Music has always played a strong role, developing with humankind as time went on. And, passing from LPs to cassettes to CDs to minidiscs to downloadable and then streamable file formats, all in well under a century, it has clearly accelerated alongside the technological revolution of recent years. But what does this mean for the music industry of the future? And, with vast quantities of media so readily available to access from our homes, what impact is it having and will it have on live shows? We’ve compiled the stats and what we uncovered comes with a surprising twist.
It’s not just music
To begin, we need to look at music (and access to music) within the wider context of the mammoth changes facing all forms of media. Quartz cites a recent study that uncovered adults in the US spend an average of 11 hours a day watching or listening to media. This includes the more ‘traditional’ forms of audiovisual entertainment, such as TV and radio but it’s impossible to avoid the huge changes that the internet has wrought even on these: radio and TV station apps allow us to catch up on our favorite shows outside of a rigid schedule; meanwhile, the US is home to well over 56 million Netflix subscribers alone. That figure speaks for itself, without even beginning to look at the stats for other streaming platforms.
Yet that’s not all that’s moved online. Other pastimes, such as casinos, have also made themselves available to a larger audience by establishing a web presence. While land casinos still outstrip the online realm in terms of market revenue, online gambling has been booming – and is expected to continue to do so. This is for a number of reasons, but the freebie business model has not hurt at all. For example, online casino Betway offers bonuses of up to £1000 to new customers, in order to establish a greater player base. This is similar to both Netflix and Spotify with their new-customer trials, showing that online entertainment has greater scope for offering deals and convenience.
How did music get online?
Which brings us to our next point: music’s somewhat tumultuous journey from hard copy to downloads, a story of questionable peer-to-peer sharing that quickly saw the rise of host platforms. It was only natural – for that same convenience factor – that the advent of the download would appeal to a vast music-loving audience. And as more legal and financially viable options for downloading and streaming music became available, illegal downloads fell. There are also a number of artists releasing free downloads, either to raise awareness for charity, like Fedde le Grand, or for social reasons (pay-what-you-want pricing strategies arguably do the same for music as open source software does for technology), suggesting technology has enhanced the spread of music to the masses… when they’re at home.
So what does this mean for live shows?
Well, to summarize it nicely: the industry is worth over $17.2 billion and over half that revenue comes from live concerts, according to Digital Music News – whether that’s ticket sales or sponsorship. But let’s look into this in more detail. For one thing, we believe strongly that the artists’ own experiences matter as much as the fans’ and just take a glance at the sheer excitement of LIVE when we interviewed them about their shows for 2018 – bands like this wanting to play live gigs has to say something about the survival instinct of live music?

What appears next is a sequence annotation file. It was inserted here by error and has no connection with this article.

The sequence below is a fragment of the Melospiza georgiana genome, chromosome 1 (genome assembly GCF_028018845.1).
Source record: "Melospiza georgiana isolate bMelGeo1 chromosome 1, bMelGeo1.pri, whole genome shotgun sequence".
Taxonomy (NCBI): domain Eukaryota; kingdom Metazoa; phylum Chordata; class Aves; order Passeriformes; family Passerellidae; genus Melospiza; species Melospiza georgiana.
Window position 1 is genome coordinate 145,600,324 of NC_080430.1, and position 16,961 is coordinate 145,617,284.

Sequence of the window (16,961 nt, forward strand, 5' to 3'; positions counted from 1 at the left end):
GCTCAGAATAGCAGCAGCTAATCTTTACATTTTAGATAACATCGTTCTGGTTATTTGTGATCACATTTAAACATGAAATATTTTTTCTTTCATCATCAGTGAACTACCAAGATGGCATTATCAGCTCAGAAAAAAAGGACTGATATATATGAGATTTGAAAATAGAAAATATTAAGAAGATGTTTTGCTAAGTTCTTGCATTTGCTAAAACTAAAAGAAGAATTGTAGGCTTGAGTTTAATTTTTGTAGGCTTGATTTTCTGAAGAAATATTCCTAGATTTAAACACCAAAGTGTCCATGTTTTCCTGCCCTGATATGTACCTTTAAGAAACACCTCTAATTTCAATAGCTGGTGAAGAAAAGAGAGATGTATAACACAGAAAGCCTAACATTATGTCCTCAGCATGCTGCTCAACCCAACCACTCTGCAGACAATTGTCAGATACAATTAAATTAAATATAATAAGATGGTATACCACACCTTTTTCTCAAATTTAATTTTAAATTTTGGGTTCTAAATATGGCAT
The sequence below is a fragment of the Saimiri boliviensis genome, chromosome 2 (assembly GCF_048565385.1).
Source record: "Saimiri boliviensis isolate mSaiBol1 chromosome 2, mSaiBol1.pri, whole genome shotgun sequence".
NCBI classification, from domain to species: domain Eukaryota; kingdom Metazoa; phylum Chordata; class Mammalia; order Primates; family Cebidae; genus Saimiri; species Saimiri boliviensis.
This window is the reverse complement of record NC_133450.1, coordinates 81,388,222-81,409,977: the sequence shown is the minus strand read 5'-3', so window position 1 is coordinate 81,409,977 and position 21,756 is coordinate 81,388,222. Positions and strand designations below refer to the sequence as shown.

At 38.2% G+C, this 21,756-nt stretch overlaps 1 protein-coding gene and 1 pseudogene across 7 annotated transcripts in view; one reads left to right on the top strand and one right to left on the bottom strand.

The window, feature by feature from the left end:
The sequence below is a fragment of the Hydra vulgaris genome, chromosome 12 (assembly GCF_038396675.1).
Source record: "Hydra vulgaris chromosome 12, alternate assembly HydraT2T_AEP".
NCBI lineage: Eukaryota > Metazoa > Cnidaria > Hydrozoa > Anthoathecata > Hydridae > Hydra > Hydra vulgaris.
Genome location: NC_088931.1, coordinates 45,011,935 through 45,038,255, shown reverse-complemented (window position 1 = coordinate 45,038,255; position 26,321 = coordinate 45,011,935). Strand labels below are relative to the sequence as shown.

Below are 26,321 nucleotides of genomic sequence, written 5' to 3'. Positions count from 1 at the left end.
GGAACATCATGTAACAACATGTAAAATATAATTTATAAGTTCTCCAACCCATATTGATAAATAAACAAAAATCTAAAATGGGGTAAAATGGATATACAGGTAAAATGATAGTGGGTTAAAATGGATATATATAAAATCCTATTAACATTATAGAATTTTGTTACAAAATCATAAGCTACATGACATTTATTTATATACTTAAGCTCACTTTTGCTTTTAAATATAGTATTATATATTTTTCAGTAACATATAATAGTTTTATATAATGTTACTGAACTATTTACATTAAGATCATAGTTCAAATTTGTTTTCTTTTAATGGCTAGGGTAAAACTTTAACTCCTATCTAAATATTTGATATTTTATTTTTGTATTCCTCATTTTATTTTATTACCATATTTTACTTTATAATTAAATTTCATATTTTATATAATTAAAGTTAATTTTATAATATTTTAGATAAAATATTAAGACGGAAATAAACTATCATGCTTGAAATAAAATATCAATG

One form of live music, at least, is taking the world by storm – the festival. Time Magazine equates the festival scene to a “cash machine for the industry” and the UK saw 30.9 million music fans attend festivals in 2016, which included a whopping 823,000 people flocking to the island to camp out and see their favorite artists. This phenomenon is being dubbed “music tourism” (akin to cross-state traveling to Coachella in the US) and shows live music is not just surviving but thriving.
But the internet’s not all bad
The online world hasn’t left gigs untouched either, though. In addition to the benefits of selling online (wider audience for advertising gigs, easier ticket sales and so on), Vents Magazine adds a new advantage – the ability to attend a festival from the comfort of your own home. Frame by Sound has run a couple of these events over the last couple of years and, although there is a focus on film, there are awards for soundtrack composers and the ceremony features live artist performances. We told you there was a twist.
Veteran metal legends Metallica are also using technological developments in music to their – and their fans’ – advantage. With Spotify, you can discover the popularity of certain songs by region, information the band is using to tailor-make their shows, changing their setlists according to the preferences their fans have shown by way of their listening habits. So while many argue that streaming and downloads has bestowed an impersonal character on the music industry, it seems technology can be used to increase the personal touch.
So, the question is not necessarily whether music consumption has moved online but whether that is such a bad thing after all. It’s true that this major part of our lives has accompanied the other entertainment sectors in nurturing an online presence but, in many respects, technology is creating new ways for the music industry to flourish and truly get to know its supporters. And, in any case, just going to the theater, gambling in a casino or just going to a bar for a drink, there are aspects that cannot be replaced by accessing them through the web. The festival boom and the eagerness of artists to perform prove live music remains alive. It’s doubtful our need to experience music socially is going away any time soon.